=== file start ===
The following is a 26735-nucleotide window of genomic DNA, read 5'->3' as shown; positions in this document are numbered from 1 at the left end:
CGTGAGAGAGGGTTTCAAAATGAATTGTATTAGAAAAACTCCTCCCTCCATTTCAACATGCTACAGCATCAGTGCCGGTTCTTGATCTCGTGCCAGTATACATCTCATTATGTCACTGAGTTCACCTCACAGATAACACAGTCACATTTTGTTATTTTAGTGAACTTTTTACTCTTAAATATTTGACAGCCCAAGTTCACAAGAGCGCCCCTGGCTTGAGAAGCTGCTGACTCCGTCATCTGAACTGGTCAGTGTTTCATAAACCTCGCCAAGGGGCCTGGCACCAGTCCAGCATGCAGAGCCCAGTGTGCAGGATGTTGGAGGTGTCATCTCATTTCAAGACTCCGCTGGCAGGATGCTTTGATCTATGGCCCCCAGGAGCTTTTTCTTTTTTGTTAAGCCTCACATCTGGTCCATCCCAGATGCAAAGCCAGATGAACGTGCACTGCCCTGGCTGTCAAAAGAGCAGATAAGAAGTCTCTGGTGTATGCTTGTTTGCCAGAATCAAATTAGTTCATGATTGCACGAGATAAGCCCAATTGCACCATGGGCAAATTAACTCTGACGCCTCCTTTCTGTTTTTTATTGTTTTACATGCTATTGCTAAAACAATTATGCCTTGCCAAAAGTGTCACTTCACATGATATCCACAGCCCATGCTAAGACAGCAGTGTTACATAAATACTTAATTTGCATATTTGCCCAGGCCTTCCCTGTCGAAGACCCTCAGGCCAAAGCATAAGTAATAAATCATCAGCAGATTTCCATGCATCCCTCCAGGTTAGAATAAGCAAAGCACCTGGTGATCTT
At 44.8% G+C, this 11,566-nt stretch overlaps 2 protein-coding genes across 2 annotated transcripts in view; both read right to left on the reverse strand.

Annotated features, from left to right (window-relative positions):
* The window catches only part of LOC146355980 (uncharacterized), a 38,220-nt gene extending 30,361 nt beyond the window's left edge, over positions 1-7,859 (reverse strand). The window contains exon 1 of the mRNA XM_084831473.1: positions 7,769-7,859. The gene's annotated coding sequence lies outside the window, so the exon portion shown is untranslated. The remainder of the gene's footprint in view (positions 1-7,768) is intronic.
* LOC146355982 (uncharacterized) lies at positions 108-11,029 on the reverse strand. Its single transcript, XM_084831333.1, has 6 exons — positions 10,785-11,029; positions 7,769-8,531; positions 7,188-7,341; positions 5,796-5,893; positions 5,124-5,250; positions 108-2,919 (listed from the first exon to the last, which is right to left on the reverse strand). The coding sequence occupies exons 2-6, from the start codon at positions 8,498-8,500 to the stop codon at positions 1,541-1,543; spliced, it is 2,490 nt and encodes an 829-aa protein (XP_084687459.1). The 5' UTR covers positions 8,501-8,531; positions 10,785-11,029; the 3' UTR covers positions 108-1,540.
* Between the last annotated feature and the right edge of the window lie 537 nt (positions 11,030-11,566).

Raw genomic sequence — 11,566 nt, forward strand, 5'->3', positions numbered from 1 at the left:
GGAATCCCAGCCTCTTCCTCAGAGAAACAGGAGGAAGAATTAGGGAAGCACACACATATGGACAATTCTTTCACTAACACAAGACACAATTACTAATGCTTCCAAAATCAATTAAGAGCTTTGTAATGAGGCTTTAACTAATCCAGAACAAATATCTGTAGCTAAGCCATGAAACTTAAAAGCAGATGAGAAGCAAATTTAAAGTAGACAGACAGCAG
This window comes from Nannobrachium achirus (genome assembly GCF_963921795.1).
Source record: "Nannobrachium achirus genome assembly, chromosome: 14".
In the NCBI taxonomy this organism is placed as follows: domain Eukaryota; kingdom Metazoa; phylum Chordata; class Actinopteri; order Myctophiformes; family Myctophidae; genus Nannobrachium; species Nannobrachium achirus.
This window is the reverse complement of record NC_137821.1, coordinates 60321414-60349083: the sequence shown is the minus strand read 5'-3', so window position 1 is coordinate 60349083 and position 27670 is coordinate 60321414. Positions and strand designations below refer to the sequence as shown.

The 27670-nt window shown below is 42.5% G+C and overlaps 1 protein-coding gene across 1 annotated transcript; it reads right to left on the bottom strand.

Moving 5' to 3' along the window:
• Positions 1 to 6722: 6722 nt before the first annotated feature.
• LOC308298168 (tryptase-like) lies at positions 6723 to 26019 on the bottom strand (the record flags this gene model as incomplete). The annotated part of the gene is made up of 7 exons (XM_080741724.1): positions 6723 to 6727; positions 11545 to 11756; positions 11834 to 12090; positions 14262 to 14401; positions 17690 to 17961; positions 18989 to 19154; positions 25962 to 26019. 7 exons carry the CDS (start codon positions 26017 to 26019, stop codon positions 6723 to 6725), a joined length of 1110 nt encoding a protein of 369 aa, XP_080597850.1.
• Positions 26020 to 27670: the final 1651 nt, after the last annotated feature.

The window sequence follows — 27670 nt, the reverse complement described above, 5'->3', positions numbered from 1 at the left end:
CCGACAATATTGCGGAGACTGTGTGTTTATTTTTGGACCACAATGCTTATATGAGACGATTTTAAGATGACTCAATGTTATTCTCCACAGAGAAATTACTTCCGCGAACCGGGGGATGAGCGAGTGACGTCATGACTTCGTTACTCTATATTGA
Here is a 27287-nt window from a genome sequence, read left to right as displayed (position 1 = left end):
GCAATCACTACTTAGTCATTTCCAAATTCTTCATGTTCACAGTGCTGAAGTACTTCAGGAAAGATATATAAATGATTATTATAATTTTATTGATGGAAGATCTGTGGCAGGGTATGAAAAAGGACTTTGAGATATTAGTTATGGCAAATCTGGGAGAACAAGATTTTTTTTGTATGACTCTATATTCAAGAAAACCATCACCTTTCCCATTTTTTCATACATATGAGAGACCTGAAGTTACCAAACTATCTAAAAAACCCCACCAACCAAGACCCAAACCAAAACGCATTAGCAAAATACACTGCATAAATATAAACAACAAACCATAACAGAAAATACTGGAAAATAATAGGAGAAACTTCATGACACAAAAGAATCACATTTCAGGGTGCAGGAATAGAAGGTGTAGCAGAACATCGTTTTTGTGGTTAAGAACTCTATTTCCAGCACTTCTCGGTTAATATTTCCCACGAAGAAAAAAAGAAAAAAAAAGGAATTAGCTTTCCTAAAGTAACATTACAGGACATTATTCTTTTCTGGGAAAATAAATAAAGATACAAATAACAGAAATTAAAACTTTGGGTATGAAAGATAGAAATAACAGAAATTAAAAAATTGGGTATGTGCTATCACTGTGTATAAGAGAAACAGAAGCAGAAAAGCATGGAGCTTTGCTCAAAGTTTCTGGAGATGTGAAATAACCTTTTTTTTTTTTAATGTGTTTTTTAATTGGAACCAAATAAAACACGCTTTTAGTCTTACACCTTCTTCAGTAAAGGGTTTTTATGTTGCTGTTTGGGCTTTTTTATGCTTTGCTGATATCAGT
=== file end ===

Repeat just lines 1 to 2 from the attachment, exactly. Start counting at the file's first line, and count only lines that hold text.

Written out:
The following is a 26735-nucleotide window of genomic DNA, read 5'->3' as shown; positions in this document are numbered from 1 at the left end:
CGTGAGAGAGGGTTTCAAAATGAATTGTATTAGAAAAACTCCTCCCTCCATTTCAACATGCTACAGCATCAGTGCCGGTTCTTGATCTCGTGCCAGTATACATCTCATTATGTCACTGAGTTCACCTCACAGATAACACAGTCACATTTTGTTATTTTAGTGAACTTTTTACTCTTAAATATTTGACAGCCCAAGTTCACAAGAGCGCCCCTGGCTTGAGAAGCTGCTGACTCCGTCATCTGAACTGGTCAGTGTTTCATAAACCTCGCCAAGGGGCCTGGCACCAGTCCAGCATGCAGAGCCCAGTGTGCAGGATGTTGGAGGTGTCATCTCATTTCAAGACTCCGCTGGCAGGATGCTTTGATCTATGGCCCCCAGGAGCTTTTTCTTTTTTGTTAAGCCTCACATCTGGTCCATCCCAGATGCAAAGCCAGATGAACGTGCACTGCCCTGGCTGTCAAAAGAGCAGATAAGAAGTCTCTGGTGTATGCTTGTTTGCCAGAATCAAATTAGTTCATGATTGCACGAGATAAGCCCAATTGCACCATGGGCAAATTAACTCTGACGCCTCCTTTCTGTTTTTTATTGTTTTACATGCTATTGCTAAAACAATTATGCCTTGCCAAAAGTGTCACTTCACATGATATCCACAGCCCATGCTAAGACAGCAGTGTTACATAAATACTTAATTTGCATATTTGCCCAGGCCTTCCCTGTCGAAGACCCTCAGGCCAAAGCATAAGTAATAAATCATCAGCAGATTTCCATGCATCCCTCCAGGTTAGAATAAGCAAAGCACCTGGTGATCTT